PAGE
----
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Do you have any suggestions about how I can find a mentor and get help with my resume and job search?

Monday August 4, 2014
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Question:

Dear Donna,

I am writing to you because I have been an RN since 2010 and I have had a difficult time finding work. I work in a clinic, and have eight months telemetry experience. I had to quit one hospital job because the commute was more than two hours each way. I think I need a mentor and help with my resume and job search. Do you have any suggestions?

Needs Mentoring

Dear Donna replies:

Dear Needs Mentoring,

I’m assuming you’re not satisfied with the clinic work and that’s why you’re looking for other work. If you’re trying to find a hospital job, know those are hard to get right now without current hospital experience, unless you’ve been away only a few months. This is partly because jobs are moving out of the acute care/hospital setting and moving into the ambulatory/outpatient care setting and alternate inpatient settings, such as subacute care. In a competitive job market like the one we’re now in, you do need to have a top-notch resume plus excellent networking and self-marketing skills. There are several ways you can accomplish all of this.

I would recommend you start with reading my book, “The ULTIMATE Career Guide for Nurses,” which you can purchase wherever books are sold. It provides information to market yourself in the best possible ways, including creative ways to find jobs and get hired. You’ll even find resume and cover letter samples you can adapt for your own use plus step-by-step instructions on how to create a dynamite resume.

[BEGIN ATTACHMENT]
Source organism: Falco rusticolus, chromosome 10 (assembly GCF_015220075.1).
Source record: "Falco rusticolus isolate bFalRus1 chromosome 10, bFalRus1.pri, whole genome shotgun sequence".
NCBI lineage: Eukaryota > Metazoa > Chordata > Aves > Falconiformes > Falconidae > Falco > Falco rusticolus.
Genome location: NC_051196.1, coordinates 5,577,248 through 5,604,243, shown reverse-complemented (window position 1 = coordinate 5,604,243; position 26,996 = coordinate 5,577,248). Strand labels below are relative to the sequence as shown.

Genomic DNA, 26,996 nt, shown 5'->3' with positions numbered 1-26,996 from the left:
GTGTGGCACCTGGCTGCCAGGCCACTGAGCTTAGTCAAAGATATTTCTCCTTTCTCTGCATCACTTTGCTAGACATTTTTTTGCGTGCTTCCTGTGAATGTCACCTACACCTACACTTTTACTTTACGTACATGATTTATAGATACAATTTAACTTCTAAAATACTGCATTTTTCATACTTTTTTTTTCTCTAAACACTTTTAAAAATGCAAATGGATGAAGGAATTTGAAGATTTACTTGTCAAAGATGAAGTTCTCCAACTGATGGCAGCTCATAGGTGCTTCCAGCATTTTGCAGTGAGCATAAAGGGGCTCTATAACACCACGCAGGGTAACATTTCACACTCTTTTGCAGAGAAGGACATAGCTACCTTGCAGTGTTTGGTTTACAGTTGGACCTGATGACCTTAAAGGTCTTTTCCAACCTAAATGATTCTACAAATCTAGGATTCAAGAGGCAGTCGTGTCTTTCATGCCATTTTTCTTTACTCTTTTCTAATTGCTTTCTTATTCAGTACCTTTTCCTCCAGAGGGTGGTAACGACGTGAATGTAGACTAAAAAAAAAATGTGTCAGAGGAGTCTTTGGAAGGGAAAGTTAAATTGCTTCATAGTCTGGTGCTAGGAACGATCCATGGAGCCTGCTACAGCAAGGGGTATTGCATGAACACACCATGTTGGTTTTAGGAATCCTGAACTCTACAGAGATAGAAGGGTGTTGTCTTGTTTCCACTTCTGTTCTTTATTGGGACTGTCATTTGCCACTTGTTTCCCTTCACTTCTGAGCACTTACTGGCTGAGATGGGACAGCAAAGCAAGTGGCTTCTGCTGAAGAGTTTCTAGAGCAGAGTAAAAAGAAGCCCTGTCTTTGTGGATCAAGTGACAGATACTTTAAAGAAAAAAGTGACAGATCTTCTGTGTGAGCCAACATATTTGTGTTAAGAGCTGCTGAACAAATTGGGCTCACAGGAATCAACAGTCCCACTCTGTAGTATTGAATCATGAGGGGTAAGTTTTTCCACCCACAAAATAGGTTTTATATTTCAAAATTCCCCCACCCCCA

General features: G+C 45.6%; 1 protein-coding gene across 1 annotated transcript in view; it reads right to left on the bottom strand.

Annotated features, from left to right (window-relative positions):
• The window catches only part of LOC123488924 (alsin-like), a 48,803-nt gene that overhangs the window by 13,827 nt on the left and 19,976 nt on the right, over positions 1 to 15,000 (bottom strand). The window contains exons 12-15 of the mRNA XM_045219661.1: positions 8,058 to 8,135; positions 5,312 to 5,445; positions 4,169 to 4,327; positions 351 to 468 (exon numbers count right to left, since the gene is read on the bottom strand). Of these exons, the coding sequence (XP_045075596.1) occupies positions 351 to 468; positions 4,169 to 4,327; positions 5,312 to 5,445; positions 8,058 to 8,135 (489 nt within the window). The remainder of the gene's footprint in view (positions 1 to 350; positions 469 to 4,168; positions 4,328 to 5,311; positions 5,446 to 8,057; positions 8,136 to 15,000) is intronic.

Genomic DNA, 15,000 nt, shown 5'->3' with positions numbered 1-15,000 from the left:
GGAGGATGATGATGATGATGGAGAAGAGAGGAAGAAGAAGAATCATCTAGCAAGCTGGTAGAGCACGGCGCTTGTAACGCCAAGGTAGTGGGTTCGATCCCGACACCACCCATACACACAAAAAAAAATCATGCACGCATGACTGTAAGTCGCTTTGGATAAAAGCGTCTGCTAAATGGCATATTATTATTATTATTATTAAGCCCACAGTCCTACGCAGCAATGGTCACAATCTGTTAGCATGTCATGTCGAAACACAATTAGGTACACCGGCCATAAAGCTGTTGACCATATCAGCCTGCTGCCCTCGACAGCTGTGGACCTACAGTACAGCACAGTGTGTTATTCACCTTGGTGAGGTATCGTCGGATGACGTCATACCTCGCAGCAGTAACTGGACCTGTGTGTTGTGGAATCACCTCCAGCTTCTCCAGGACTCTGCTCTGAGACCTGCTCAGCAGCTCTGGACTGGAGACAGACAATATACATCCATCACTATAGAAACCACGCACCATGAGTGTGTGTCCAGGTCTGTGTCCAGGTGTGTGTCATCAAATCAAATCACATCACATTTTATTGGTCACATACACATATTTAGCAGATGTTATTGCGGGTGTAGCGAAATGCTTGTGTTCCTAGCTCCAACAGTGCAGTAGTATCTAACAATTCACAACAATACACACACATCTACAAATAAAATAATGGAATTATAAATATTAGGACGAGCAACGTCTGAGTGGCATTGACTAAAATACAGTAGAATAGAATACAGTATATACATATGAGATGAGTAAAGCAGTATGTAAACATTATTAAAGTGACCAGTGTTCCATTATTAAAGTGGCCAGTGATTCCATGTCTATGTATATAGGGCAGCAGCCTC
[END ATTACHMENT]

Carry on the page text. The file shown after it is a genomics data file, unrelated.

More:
You may also benefit from working with an RN career coach (as opposed to a non-nurse coach. An RN career coach should be able to support you in getting your self-marketing skills up to date and coach you through the job finding process. Find an RN career coach by doing an Internet search or by asking other RNs for a recommendation. You might be able to get a referral from your state chapter of the American Nurses Association whether or not you are a member.

I also suggest you start getting out to nursing career fairs. See what’s coming up in your area (www.nurse.com/events/career-fairs) and read the article, “How to get the most out of attending a career fair” (www.Nurse.com/Cardillo/Career-fair).

Additionally, it’s important to attend local chapter meetings of nursing professional associations such as the ANA. If not a member you can attend meetings as a guest. Everything happens through networking or word of mouth. An association can provide a support system and is a good place to find mentors and role models.

Even though you are not a new nurse, this article provides additional tips and advice you could use: ‘New nurse, new job strategies’ (www.Nurse.com/Cardillo/Strategies).

Best wishes,
Donna


Donna Cardillo, RN, MA, well-known career guru, is Nurse.com’s “Dear Donna” and author of “Your First Year as a Nurse: Making the Transition from Total Novice to Successful Professional” and “The ULTIMATE Career Guide for Nurses: Practical Advice for Thriving at Every Stage of Your Career.” Information about the books is available at www.Nurse.com/CE/7010 and www.Nurse.com/CE/7250, respectively. To ask Donna your question, go to www.Nurse.com/Asktheexperts/Deardonna. Find a “Dear Donna” seminar near you: Call 800-866-0919 or visit http://www. Nurse.com/Events.